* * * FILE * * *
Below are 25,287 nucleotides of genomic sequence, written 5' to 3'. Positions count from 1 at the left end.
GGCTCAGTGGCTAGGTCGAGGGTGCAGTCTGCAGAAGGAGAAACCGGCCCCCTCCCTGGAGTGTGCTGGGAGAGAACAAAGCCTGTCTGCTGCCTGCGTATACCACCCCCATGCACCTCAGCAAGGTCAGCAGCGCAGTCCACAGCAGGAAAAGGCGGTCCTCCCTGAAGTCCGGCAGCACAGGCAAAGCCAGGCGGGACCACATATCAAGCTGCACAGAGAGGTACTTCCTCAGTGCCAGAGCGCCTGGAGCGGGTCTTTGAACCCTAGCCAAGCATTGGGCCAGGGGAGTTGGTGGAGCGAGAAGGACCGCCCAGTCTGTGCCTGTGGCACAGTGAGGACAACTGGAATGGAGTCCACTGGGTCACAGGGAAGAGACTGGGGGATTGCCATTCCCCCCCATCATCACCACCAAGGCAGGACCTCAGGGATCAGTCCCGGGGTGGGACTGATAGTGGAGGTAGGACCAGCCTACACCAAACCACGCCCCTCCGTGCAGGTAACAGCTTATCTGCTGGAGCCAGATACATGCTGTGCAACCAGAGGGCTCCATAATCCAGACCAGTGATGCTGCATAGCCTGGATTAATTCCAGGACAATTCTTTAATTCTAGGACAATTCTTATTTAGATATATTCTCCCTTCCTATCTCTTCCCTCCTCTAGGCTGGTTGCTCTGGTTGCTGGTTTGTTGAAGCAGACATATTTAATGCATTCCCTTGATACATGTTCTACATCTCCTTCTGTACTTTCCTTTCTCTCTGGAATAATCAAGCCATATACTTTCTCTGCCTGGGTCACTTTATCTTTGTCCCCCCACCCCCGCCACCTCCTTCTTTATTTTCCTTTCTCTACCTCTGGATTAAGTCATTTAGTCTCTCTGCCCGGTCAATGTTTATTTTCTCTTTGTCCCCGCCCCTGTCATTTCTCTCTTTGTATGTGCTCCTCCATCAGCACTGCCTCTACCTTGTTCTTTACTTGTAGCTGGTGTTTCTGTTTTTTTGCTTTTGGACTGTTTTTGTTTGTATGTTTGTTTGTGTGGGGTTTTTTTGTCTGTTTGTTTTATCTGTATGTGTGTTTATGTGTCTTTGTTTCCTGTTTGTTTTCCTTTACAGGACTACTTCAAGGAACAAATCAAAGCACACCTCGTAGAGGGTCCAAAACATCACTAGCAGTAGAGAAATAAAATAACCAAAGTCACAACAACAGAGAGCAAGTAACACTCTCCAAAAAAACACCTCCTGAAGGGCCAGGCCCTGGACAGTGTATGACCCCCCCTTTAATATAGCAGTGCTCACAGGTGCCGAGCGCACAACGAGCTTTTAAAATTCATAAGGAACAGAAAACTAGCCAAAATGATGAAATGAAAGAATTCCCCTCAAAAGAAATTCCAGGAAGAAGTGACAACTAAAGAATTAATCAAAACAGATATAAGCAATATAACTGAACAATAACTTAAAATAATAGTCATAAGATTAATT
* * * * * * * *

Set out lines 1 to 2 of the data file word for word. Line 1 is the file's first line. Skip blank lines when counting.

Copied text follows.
Below are 25,287 nucleotides of genomic sequence, written 5' to 3'. Positions count from 1 at the left end.
GGCTCAGTGGCTAGGTCGAGGGTGCAGTCTGCAGAAGGAGAAACCGGCCCCCTCCCTGGAGTGTGCTGGGAGAGAACAAAGCCTGTCTGCTGCCTGCGTATACCACCCCCATGCACCTCAGCAAGGTCAGCAGCGCAGTCCACAGCAGGAAAAGGCGGTCCTCCCTGAAGTCCGGCAGCACAGGCAAAGCCAGGCGGGACCACATATCAAGCTGCACAGAGAGGTACTTCCTCAGTGCCAGAGCGCCTGGAGCGGGTCTTTGAACCCTAGCCAAGCATTGGGCCAGGGGAGTTGGTGGAGCGAGAAGGACCGCCCAGTCTGTGCCTGTGGCACAGTGAGGACAACTGGAATGGAGTCCACTGGGTCACAGGGAAGAGACTGGGGGATTGCCATTCCCCCCCATCATCACCACCAAGGCAGGACCTCAGGGATCAGTCCCGGGGTGGGACTGATAGTGGAGGTAGGACCAGCCTACACCAAACCACGCCCCTCCGTGCAGGTAACAGCTTATCTGCTGGAGCCAGATACATGCTGTGCAACCAGAGGGCTCCATAATCCAGACCAGTGATGCTGCATAGCCTGGATTAATTCCAGGACAATTCTTTAATTCTAGGACAATTCTTATTTAGATATATTCTCCCTTCCTATCTCTTCCCTCCTCTAGGCTGGTTGCTCTGGTTGCTGGTTTGTTGAAGCAGACATATTTAATGCATTCCCTTGATACATGTTCTACATCTCCTTCTGTACTTTCCTTTCTCTCTGGAATAATCAAGCCATATACTTTCTCTGCCTGGGTCACTTTATCTTTGTCCCCCCACCCCCGCCACCTCCTTCTTTATTTTCCTTTCTCTACCTCTGGATTAAGTCATTTAGTCTCTCTGCCCGGTCAATGTTTATTTTCTCTTTGTCCCCGCCCCTGTCATTTCTCTCTTTGTATGTGCTCCTCCATCAGCACTGCCTCTACCTTGTTCTTTACTTGTAGCTGGTGTTTCTGTTTTTTTGCTTTTGGACTGTTTTTGTTTGTATGTTTGTTTGTGTGGGGTTTTTTTGTCTGTTTGTTTTATCTGTATGTGTGTTTATGTGTCTTTGTTTCCTGTTTGTTTTCCTTTACAGGACTACTTCAAGGAACAAATCAAAGCACACCTCGTAGAGGGTCCAAAACATCACTAGCAGTAGAGAAATAAAATAACCAAAGTCACAACAACAGAGAGCAAGTAACACTCTCCAAAAAAACACCTCCTGAAGGGCCAGGCCCTGGACAGTGTATGACCCCCCCTTTAATATAGCAGTGCTCACAGGTGCCGAGCGCACAACGAGCTTTTAAAATTCATAAGGAACAGAAAACTAGCCAAAATGATGAAATGAAAGAATTCCCCTCAAAAGAAATTCCAGGAAGAAGTGACAACTAAAGAATTAATCAAAACAGATATAAGCAATATAACTGAACAATAACTTAAAATAATAGTCATAAGATTAATT